“We will not allow competition within the various Oromo parties… We must build a consensus and have a united front behind the current ethnic federalist system,” he asserted in the same video message. He further added: “We cannot allow ODP behave like a ship that has lost its compass… They cannot tell us this is their party, and they can do what they choose to do. We will not allow that.”  He told the Prime Minister to do as he said, or else get prepared to get “a calendar with Ethiopia’s expiration date.” 

When the PM ignored the ultimatum, in November 2019, Jawar told the New York Times, “I will challenge him. And I will defeat him, there is no question about it.”

On December 1, 2019, the PM announced the Prosperity Party (PP). All major Ethnic Parties barring TPLF joined the PP. In February 2020, the PP’s introductory tour in Southern People and Oromia tribal homelands attracted far more people than Team Jawar thought possible. Tens of thousands of supporters came out to listen to and cheer the Prime Minister across Wellega, Bale Goba, Bedelie and Harar. A similar PP support rally in Ambo was called off after a “bomb attack” injured 30 people waiting to hear PM Abiy’s speech. 

In the Kembata Tempero zone of  the Southern Peoples region, enthusiastic PP supporters  started to form lines at 3:00 AM to listen to PM Abiy. In Hawaasa, the capital of Southern Peoples region, the city’s stadium was filled to the brim with PP supporters

Having seen the strong support that the Prime Minister was amassing in what the OFC leaders believed their support base, they chose to swing to the left and aligned themselves with the OLF and OLA. 

In January 2020, at a Salaalee-Ficheee political rally, Dr. Merera Gudina, President of the Oromo Federalist Congress (OFC) announced the Oromo “will lay an exclusive claim over the national palace” named after Menilik and erect statutes of Oromo Heroes, removing Menilik’s statue. 

At the same rally, Haile Michaiel Tadese (an Oromo Religious figure), declared only native Oromos will be allowed to lead Oromo Churches. One can be a fourth-generation Ethiopian living in the Oromo ethnic region, and a native speaker of the language, he/she would still be unqualified to lead a sermon.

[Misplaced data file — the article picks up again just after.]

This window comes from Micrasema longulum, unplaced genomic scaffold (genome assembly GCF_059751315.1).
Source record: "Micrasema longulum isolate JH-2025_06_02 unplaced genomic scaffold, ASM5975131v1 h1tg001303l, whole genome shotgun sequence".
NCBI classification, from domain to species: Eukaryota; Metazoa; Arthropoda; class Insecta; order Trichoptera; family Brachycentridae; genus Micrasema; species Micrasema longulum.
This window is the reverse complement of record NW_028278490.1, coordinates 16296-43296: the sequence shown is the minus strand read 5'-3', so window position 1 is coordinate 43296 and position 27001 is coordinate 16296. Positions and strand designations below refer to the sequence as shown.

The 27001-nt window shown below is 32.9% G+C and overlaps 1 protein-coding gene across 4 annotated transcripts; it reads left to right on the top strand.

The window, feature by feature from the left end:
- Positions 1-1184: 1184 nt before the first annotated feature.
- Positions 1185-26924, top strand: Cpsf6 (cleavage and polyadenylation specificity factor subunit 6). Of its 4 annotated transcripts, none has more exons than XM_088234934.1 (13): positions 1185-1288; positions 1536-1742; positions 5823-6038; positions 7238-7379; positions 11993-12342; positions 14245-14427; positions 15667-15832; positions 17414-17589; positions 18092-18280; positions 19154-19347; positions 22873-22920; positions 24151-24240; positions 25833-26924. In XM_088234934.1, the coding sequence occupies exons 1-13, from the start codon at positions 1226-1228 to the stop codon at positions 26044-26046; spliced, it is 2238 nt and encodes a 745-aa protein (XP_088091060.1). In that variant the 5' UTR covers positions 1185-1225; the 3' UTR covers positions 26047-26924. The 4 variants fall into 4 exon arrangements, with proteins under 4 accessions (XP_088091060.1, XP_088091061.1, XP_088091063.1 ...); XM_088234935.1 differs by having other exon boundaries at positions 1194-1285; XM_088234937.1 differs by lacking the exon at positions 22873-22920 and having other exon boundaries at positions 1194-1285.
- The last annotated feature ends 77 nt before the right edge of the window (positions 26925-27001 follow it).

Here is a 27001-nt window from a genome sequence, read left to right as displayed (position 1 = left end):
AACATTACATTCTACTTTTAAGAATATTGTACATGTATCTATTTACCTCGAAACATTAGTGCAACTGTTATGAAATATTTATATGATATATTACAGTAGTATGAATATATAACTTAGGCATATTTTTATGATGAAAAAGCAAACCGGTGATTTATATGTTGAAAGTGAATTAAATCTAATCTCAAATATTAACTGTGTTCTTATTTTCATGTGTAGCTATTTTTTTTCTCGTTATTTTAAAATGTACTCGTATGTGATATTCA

Soon enough, their extremist brand lost support from the Oromo people and they realized they had no chance of achieving Jawar’s goal of winning 350 seats for federalist forces. They were aware that whoever won the election would determine the breadth and depth of any constitutional reform. 

They did not want to be a member of a Parliament that they feared was likely to reform the constitution. They withdrew from the planned elections and called for total boycott throughout the Oromo tribal land. Oromo-Shene threw its weight behind them, announcing that anyone who dared to show up at the election stations will be killed. 

Rejecting OFC’s and OLF’s call for boycott and defying Oromo-Shene’s bomb threat, 74 percent of the eligible Oromo voters came out to vote and 98 percent of them casted their votes for PP. 

In the meantime, Jawar’s stars faded, and the viewership of his Oromo Media Network (OMN) went through a free-fall, drying up his source of cash. Before he declared war against the PM, OMN used to get hundreds of thousands of views per news release. Today most of the video clips attract less than 10,000 viewers. Many of them settle in the 4000 to 5000 range. His Qerro foot soldiers dissipated like morning dew.

Apart from losing the prospect of winning majority seats and the dissolution of his Qerro and OMN empire, Jawar lost the confidence of Oromo political leaders. General Kemal Gelchu, Chair of the Oromo National Party (ONP), went on the record stating both the OMN and the Oromo cause will suffer “unless it frees itself from Jawar.” 

Why was Jawar arrested? As BBC reported, “Trouble started when Hachalu’s body was being transported to his native town of Ambo for burial, but Mr. Jawar and his supporters intercepted it and returned it to the capital” contrary to Hachalu’s parent’s wish not to politicize his funeral. Jawar’s intention was to organize a political funeral. According to the Economist, one officer was killed after a scuffle broke out between Jawar’s security detail and the police. 

The fact that Hachalu’s family did not want anything to do with Jawar and OLF was clear at Hachalu’s funeral. When extremist elements wanted to put OLF’s banner on the casket, one of Hachalu’s brother snatched it and threw it on the ground.

The story that the Prime Minister had Jawar arrested fearing that he would lose the election to OFC is bull crap. Jawar was a damaged good having been totally rejected from Christian dominated areas of the Oromo tribal land. The fact that OMN viewership has dwindled from hundreds of thousands per individual program to the current 4,000 to 5,000 whisper the truth loud and clear. 

The fact that Jawar and Bekele Gerba (the second and third leaders of OFC) fled the country and that today OFC is a diminished version of its past witness its eroded social base. Merera Gudina paid dearly for allowing Jawar and Bekele to radicalize the OFC. Today, poor Merera is a sitting duck with only a fading memory of his pre Jawar past.

Sadly, in the hermitized Amhara political landscape, all Oromo political forces are seen as one and the same. Tigray and Oromo forces spend day and night to create cracks between Amhara forces and widen it through propaganda and other methods. Amhara elites spend time and energy denying existing conflicts within Oromo forces. Their political template is chiseled in stone with “You are either 100% with me or 100% against me” edict. Anything less than 100% congruence with their view is put in the enemy column.